FOUR GENERATIONS OF FAMILY SERVING THE DETROIT JEWISH COMMUNITY
Machpelah Cemetery was founded in 1912 by David Oppenheim to create a beautiful and dignified resting place for the growing Detroit Jewish population.
David was a well-known and respected Detroit businessman and philanthropist who devoted much of his time in his retired years to charitable enterprises in the community. David was one of the founders of the Detroit Real Estate Board with a prolific career in the downtown real estate business. In 1912 he purchased land off of Woodward Avenue in Ferndale that had been the site of the Granger Farm Property and Mill, the first manufacturing facility in Ferndale. He transformed the site, founding Machpelah Cemetery, and built it into one of the most beautiful Jewish cemeteries in the world, supporting and maintaining the grounds with his own funds for the remainder of his life.
David left specific provisions for the permanent maintenance and care of Machpelah Cemetery, entrusting his children Edwin, Royal, Ethel, Theodore, and Martin to carry this out. In 1950, they created a trust foundation for the perpetual maintenance, improvement, and embellishment of Machpelah’s beautiful grounds and chapel to fulfill their father’s wishes to provide the Jewish community a beautiful and peaceful place to honor the memory of loved ones.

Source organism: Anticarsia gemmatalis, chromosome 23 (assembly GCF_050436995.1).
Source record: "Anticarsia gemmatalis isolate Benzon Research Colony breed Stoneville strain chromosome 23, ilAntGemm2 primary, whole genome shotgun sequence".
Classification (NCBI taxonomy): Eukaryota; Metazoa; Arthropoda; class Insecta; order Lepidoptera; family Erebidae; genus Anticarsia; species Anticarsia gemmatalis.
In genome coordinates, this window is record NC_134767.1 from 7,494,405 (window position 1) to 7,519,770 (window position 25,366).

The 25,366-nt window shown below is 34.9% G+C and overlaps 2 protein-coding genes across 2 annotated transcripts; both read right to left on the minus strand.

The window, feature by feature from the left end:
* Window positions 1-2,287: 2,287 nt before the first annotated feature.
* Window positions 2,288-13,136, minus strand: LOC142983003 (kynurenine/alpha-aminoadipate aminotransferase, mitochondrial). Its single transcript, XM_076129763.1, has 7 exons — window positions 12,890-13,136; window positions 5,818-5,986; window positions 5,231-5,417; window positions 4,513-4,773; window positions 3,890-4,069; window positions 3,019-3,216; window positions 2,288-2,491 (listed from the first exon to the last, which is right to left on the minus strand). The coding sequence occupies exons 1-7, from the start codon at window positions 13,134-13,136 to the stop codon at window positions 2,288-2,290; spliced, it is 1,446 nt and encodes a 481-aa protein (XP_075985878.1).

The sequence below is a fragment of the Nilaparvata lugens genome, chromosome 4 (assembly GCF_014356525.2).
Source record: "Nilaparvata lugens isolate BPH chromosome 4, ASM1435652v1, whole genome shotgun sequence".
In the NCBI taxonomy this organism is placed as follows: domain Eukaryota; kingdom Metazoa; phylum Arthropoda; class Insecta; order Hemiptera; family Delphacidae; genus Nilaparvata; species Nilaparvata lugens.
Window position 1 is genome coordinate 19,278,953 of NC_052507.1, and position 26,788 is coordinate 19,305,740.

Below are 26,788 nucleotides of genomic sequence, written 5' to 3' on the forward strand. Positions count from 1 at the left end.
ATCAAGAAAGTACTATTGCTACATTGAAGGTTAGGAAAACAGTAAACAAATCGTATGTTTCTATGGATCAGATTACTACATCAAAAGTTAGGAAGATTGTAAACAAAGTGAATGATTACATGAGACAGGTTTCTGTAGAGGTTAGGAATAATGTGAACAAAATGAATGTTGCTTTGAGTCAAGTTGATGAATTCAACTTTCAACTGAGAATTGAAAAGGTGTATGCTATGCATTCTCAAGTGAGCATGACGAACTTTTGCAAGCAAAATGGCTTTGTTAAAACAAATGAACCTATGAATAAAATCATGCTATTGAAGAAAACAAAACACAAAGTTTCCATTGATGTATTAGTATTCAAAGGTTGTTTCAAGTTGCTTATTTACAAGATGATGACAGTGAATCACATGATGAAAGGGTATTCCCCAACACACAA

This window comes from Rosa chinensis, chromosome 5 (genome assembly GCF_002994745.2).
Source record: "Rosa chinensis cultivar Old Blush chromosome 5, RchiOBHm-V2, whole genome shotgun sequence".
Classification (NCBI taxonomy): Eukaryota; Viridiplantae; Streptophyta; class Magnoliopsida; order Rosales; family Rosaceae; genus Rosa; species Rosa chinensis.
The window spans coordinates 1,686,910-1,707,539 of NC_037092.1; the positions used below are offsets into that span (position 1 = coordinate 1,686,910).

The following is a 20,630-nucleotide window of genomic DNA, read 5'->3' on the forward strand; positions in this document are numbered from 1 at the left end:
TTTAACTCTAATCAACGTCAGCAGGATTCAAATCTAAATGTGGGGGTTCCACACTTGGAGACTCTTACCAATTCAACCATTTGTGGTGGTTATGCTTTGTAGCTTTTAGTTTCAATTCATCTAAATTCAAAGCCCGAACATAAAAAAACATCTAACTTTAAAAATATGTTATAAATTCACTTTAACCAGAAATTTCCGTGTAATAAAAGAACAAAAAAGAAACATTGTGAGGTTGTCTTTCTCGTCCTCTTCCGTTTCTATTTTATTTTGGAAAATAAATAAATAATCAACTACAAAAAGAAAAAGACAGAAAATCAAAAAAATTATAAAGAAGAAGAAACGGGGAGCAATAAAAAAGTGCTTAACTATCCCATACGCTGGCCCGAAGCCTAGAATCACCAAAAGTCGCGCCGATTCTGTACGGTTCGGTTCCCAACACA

As each of David’s children passed on and were buried at Machpelah, David’s grandchildren succeeded their parents as the next generation to manage and care for Machpelah. Today, some of his grandchildren and several of his great-grandchildren proudly carry forward the David Oppenheim family legacy of each new generation continuing to ensure the beauty and serenity of the cemetery grounds.
Machpelah is open to the public to visit relatives who may be among the over 16,500 resting within the 24-acre property or to peacefully stroll along Machpelah’s walking trails among majestic shade trees and over 9,000 gorgeous garden beds. Points of interest include the chapel and family room with a collection of historic artifacts and a celebratory time capsule buried on the grounds in 2012 to commemorate the 100th anniversary. Instructions direct the capsule to be opened in 2062. All internments are listed on the Machpelah website of the famous and infamous who now call Machpelah home.